In his speech, posted on social media on Tuesday, January 31, 2023, the Prime Minister expressed his views on the schism within the Ethiopian Orthodox Tewahido Church. Both the form and content of his speech were unexpected from the PM we believed was a Constitution-respecting, law-abiding civilized leader.
It was sad to see a Prime Minister infantilizing his ministers and talking down to them; even sadder to see his ministers behave as if they were grade-school pupils. Some were even taking notes, though what the PM was saying was simply an unabashed repetition of the unsubstantiated claims of the renegade bishops.
Did the PM forget that, in a democracy, the PM is only “primus inter pares”? He and his ministers are equals, and he is only “first among equals.” Did his ministers forget that, in a democracy, they are not the PM’s students, but his equals? Certainly, cabinet ministers owe loyalty to the PM. But loyalty does not mean servility.
The PM said that there must be a separation between State and Church. We all agree with him. But in the next breath, he himself erased the dividing line and launched a litany of unsubstantiated political accusations against the institutions and practices of the Church.
He in fact ended up legitimating the acts of the renegade bishops as acts in defense of language rights. It appears that the claims of the renegade bishops and of the PM are not true. But even if they were true, it is up to the Church and not to the state to solve the Church’s internal problems.
Shouldn’t the PM spend his time and energy to stopping the indiscriminate massacre of innocent men, women, and children in Oromia rather that flout the constitutional separation of State and Church? Is it the constitutional duty of the PM to tell the Holy Synod of the Church what to think, what to say, and what to do? Is his intention to treat the bishops of the Church in the same infantilizing way that he treats his cabinet ministers?
Even more amazing. Despite the PM’s claim that he knows everything that happens in the country, he was silent about the public intervention of security forces in support of the renegade bishops, and the arrest and detention of priests, deacons, and active members of the Tewahido Church.
Is it not the responsibility of his government to ensure the respect of the constitutional separation of State and Church? Or does the PM believe that the security forces are above the Constitution? Or does he believe the Tewahido Church is a threat to Ethiopia such that it must be the target of the security forces? His silence on the anti-constitutional activities of the security services does not bode well for the future of Ethiopia.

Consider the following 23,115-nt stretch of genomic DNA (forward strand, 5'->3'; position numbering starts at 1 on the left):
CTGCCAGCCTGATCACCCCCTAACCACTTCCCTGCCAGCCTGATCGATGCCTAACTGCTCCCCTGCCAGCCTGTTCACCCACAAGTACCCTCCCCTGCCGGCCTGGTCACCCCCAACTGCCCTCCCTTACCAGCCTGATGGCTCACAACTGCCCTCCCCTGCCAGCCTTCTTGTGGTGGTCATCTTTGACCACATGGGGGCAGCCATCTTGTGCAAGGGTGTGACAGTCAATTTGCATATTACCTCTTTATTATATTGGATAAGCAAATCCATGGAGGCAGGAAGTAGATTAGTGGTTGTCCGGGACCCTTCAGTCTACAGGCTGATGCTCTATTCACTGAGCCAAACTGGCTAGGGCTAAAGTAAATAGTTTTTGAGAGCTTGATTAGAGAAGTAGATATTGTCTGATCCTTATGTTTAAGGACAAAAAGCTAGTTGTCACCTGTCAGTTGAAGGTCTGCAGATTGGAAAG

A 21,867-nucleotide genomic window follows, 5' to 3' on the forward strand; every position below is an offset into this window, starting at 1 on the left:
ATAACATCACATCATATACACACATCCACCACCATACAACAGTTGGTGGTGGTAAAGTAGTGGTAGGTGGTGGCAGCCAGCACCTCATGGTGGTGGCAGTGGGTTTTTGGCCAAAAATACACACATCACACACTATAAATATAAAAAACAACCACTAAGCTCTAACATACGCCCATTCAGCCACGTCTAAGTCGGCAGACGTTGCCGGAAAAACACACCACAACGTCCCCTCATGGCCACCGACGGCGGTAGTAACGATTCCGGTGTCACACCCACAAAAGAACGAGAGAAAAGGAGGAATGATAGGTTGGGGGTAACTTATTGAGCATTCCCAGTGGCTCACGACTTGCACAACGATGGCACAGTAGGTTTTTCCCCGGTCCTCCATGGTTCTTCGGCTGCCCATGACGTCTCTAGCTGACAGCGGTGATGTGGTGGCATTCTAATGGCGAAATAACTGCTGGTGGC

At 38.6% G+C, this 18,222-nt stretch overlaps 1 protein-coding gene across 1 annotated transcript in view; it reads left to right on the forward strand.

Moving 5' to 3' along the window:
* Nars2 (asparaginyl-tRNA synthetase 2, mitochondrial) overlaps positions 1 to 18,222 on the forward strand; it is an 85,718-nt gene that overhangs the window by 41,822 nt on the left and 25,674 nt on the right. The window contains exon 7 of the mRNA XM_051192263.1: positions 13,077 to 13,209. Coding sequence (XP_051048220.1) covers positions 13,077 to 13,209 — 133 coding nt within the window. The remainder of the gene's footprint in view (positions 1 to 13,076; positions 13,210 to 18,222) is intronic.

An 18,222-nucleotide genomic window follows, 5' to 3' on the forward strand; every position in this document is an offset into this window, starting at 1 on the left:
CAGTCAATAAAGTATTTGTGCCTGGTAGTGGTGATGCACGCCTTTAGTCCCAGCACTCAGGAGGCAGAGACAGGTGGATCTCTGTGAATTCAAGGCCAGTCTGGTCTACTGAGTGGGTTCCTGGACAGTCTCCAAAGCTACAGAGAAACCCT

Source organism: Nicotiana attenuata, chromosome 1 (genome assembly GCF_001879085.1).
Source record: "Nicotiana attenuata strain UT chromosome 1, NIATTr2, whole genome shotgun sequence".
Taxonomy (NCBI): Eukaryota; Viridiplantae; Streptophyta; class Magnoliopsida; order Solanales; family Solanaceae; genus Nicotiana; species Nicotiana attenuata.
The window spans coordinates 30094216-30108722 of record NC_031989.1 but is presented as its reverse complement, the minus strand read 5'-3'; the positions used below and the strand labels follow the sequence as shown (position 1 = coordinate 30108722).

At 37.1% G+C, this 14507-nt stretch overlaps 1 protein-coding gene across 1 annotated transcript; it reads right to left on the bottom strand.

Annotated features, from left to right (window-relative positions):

By the way, his claim that his security services know everything that happens on the ground should be a concern to all. Is the PM building a secret-service dominated society disguised as democracy in order to impose his will, beliefs, and ideas on Ethiopians and their religions?
What about freedom of speech? How come the state-funded media outlets have been repressing the stands taken by the Church while providing a public platform for the renegade bishops’ claims? Since the state medias are funded with public money, they belong to all Ethiopians. They have therefore the obligation to reflect the views of all Ethiopians. Or, does the PM think that the Tewahido Church and its members are second-class citizens who should not enjoy equal freedom with the renegade bishops?
The PM’s demeaning address to his cabinet ministers secretes so much conceit that it suggests that Abiy Ahmad would like to add another title to his name. He already has three titles: Ph.D., Prime Minister, and Noble Peace Prize winner. The danger with having too many titles, merited or not, is that it that it goes to one’s head. The person then gets addicted to titles and craves for more.
His belittling address to his cabinet ministers clearly suggests that the PM might have become addicted to titles. He seems to crave now for a new one: that of the Patriarch of the Ethiopian Church, hence his performance during the address as the only person who knows the problems of the Church and the appropriate solutions.
It certainly sounds impressive to be addressed daily as Dr. Prime Minister Patriarch Abiy Ahmad. No wonder, the PM was behaving as the Patriarch of the Church.
In conclusion: Dear Dr. Prime Minister Patriarch Nobel Prize Winner Abiy Ahmad,
We, as Ethiopians, are proud to have a leader who knows the ways of the State and of the Church. We are confident that, with you at the helm, our earthly and spiritual needs will be fully met.
We thus beg you, with the same obsequious spirit of your cabinet ministers, to regularly post on social media what we have to say and do, so that we could safely find our way to the kingdom of knowledge and beatitude. We promise that we will listen to your lectures with the same adoration as your cabinet ministers.
Thank you Dr. Prime Minister Patriarch Nobel Prize Winner Abiy Ahmad.
To Publish Article On borkena, please send submission to email@example.com for consideration.
Telegram Channel : t.me/borkena
Join the conversation. Follow us on twitter @zborkena to get the latest Ethiopian news updates regularly. Like borkena on facebook as well. To share information or send a submission, use firstname.lastname@example.org